The Lower Sesan II Dam, which faced opposition prior to its completion in 2018, blocks the confluence of the Sesan and Srepok Rivers, which is why Eyler said it is “worst placed dam in the entirety of the Mekong system.”
This leaves the Sekong River. There are currently no hydropower dams on the Sekong in Cambodia. The Sekong A Dam in Laos, however, is in the process of being built.
“Yes, Cambodia should avoid building dams on the Sekong River. But at the same time Cambodia needs to convince Laos not to do the same,” Eyler said. “It is not too late to delay or stop that project.”
With little control over global climatic conditions or the formation of regional river policy, development organisations in Cambodia are instead implementing modern farming techniques to reduce human pressure on natural resources.
While these new agricultural practices have only been deployed on a small scale, the results have been hopeful.
As a whole, humans are putting too much pressure on the environment to be sustainable”Or Channy, executive director of the Cambodian Rural Development Team
The Cambodian Rural Development Team is working to create model farms to demonstrate the practice of “cyclical farming.”
Cyclical farming helps farmers create a sustainable work flow for food production, allowing them to grow year-round. According to Or, the most critical aspect of cyclical farming is the creation and management of a dependent water source.
“As a whole, humans are putting too much pressure on the environment to be sustainable. The goal of cyclical farming is to relieve some of that pressure by helping rural farmers have more control over their food and businesses,” he said. “If we continue to deplete the environment by being over reliant on it, we endanger ourselves.”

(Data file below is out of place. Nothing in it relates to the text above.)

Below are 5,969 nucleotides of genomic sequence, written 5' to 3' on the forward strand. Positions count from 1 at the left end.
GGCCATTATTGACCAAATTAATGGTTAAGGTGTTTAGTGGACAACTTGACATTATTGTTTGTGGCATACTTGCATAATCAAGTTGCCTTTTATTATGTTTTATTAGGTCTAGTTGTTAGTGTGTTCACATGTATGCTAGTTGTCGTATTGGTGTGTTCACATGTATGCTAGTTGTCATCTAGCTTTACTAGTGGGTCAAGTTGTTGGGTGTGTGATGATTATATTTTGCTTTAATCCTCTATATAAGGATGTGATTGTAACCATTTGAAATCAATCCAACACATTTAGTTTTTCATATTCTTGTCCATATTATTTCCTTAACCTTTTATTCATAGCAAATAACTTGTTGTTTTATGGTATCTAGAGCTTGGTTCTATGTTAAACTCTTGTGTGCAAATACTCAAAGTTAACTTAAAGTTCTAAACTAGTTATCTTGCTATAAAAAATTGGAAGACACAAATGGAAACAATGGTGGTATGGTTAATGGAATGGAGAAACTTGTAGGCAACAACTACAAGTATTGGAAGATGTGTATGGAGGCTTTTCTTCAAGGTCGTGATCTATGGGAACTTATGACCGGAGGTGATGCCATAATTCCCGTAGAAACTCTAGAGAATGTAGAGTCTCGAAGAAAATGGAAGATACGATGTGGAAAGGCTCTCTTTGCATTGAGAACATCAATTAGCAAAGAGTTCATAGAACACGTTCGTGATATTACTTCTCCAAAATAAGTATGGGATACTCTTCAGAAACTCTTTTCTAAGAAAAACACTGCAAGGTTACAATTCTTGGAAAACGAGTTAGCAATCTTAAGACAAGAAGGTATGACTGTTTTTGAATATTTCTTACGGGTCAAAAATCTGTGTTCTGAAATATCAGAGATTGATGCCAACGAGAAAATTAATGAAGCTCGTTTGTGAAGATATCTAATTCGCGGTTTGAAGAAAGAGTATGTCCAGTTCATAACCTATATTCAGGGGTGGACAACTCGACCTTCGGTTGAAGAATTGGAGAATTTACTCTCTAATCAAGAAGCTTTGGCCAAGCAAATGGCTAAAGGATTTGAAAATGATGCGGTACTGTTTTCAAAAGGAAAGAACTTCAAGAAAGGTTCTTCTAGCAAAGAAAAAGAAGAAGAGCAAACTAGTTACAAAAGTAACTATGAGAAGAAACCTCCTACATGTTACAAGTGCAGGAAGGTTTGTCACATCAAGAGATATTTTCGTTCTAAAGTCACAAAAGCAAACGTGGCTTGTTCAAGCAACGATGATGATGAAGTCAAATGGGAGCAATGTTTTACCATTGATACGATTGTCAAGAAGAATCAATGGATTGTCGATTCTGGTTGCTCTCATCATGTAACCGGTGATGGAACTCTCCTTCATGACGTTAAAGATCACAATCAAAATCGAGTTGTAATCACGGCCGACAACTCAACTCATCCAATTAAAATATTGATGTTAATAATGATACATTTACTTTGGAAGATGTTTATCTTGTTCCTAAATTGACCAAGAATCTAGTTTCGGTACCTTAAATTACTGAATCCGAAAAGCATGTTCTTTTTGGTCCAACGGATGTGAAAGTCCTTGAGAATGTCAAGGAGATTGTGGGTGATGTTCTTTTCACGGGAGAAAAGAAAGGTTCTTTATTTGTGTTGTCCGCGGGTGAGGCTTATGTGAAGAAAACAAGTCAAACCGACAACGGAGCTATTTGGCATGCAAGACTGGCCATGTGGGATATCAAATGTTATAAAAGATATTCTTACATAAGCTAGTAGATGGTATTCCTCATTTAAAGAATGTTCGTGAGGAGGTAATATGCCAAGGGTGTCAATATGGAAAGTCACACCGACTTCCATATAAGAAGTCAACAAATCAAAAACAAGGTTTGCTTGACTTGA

Model farms are being piloted across Kratie Province in northeastern Cambodia. But these cyclical farms have yet to take off because the new techniques greatly differ from traditional farming practices and require an upfront investment.
“It is hard to tell people to change their traditions, but we must try. The weather and climate is not what it was when our ancestors began these traditions,” Or said. “We need to choose alternative options or else we will overuse our resources until there is not enough for everyone, and that is already happening.”
Holtgrieve, the aquatic ecologist who has studied the effects of climate change and hydropower dams on regional wetlands, said safeguarding the Mekong’s remaining resources will allow small-scale projects to take off.
Sustainable management of fisheries and protection of floodplain habitat have to be prioritised in Cambodia to ensure the ecosystem doesn’t crash, said Holtgrieve.
“The issues upstream and downstream are concerning, but if resource management at a local level doesn’t happen then it doesn’t matter what happens upstream because it will fall apart no matter what,” he said, noting that policy remains a challenge in implementing research.
“It is a challenge I am not sure science could answer,” Holtgrieve said. “But science could highlight the trade-offs and the realities so that folks in the policy world know what they are talking about when they make decisions.”
Text and photos by Anton L. Delgado